Storing diesel. How long can it last?

Last updated: Jun 11, 2021 Johnathan Cokercommon questions

So you’ve got some fuel you want to hold onto. Or… maybe you’ve found an old barrel tucked away that Y2K preppers stored in 1999. Diesel fuel DOES have a shelf life. So, let’s answer that question. After that, look for the guide on how to store it properly.

How long can you store diesel?

As a general rule, open diesel fuel can last up to 1 month. If you have stored the diesel in a sealed container indoors or it is in a vehicle tank, it will last 6 months with no treatment. If you have treated the fuel with biocides and stabilizers, it will last 12 months. Longer than 12 months, it will require more maintenance.

diesel storage

Reasons not to use old diesel fuel

High fuel pressure

One of the reasons diesel has a shelf life is the engines and fuel are different than days past. You may not know it, but modern diesel engines are quite complicated. From the high-pressure injection to the DPF after-treatment systems, things can get pretty hairy pretty fast.

This is one of the reasons you can hold onto old fuel. As the fuel separated and breakdown via the bacteria and mold is becoming impossible to pass through the low microfilters and the high-pressure fuel systems. For a good reason! These systems can be some cray high pressures upwards of 20,00 psi.

You can’t even have tiny microscopic trash in the fuel at those levels. You might get away with it with that old tractor, but no way with a modern diesel. Even with older units - do you really want to pull the injectors out instead of going to get some good fuel? Important questions when you’re about to pour in some “free” fuel. Not so free when you think about repair costs.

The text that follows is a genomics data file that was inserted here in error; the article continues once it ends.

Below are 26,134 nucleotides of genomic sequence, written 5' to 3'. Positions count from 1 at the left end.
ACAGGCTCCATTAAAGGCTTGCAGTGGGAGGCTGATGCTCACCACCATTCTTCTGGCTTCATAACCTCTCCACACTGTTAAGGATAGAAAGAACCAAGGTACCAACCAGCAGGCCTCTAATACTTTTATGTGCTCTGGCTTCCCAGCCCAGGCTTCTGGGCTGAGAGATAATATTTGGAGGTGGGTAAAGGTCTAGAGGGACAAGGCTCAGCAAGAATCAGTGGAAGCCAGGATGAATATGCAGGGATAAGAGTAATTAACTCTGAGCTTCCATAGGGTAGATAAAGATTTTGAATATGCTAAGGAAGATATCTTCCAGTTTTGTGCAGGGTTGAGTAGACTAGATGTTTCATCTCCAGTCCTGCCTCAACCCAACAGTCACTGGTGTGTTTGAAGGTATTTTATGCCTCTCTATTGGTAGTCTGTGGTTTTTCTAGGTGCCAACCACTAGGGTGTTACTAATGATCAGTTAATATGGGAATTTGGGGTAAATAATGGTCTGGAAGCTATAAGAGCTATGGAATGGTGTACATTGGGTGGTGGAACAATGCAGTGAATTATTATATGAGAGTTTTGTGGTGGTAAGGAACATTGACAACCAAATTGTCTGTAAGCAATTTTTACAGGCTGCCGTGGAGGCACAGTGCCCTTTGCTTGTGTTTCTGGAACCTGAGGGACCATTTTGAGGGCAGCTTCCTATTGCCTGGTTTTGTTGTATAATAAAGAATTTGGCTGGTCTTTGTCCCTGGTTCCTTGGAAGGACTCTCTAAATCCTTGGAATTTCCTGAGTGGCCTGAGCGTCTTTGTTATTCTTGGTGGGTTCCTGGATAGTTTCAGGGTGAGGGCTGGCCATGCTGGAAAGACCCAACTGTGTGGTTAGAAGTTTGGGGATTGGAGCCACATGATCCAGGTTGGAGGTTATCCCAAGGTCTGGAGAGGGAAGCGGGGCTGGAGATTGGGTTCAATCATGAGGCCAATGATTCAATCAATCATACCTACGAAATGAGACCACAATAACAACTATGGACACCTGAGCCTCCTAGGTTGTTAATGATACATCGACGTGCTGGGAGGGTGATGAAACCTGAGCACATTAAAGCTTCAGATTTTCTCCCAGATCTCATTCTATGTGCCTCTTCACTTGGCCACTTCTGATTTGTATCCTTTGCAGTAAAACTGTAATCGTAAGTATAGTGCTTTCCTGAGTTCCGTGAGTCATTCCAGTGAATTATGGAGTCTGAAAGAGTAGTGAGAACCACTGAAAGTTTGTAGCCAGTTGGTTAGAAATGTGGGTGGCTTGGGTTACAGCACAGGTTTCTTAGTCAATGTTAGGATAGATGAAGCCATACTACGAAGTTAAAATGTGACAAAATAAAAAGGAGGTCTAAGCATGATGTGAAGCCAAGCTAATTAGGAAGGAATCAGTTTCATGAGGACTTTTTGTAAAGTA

Engine breakdown

Not only is it bad for the fuel pump and injection system, but it’s generally bad for all your internal engine parts. When dirty fuel combusts, it just creates a mess.

It’s not a complete burn and most likely contains trace amounts of water, which can really do some damage. Not only is water not compressible, which makes the inside of a combustion chamber a terrible place. It also cools the burn temps and makes all kinds of havoc on rings and sleeves. Please get some new fuel. 🙏

How to know when Diesel Fuel Has Gone Bad

  • It will be discolored. The fuel you get from the pump is notably green. If you notice your fuel is looking dark or discolored, it likely has some problems.
  • It is like gel or has sludge at the bottom. When you see this, the molecules are bunching up and making these areas of grossness. If you see this, discard the fuel.
  • You have to change your fuel filters too often. Seen this a time or two. Are the filters only lasting a month or two? It’s likely bad fuel.
  • You’re getting bad fuel mileage. Another way you can tell is you are not getting the miles per gallon you should. After all, the fuel is not just fuel anymore.
  • 👃The fuel is smelly. Bad diesel fuel stinks! In more than one way. Diesel breaks down, and as bacteria and separation occur, a rotten smell ensues.
  • Slow to start. Bad fuel will cause a slow start situation.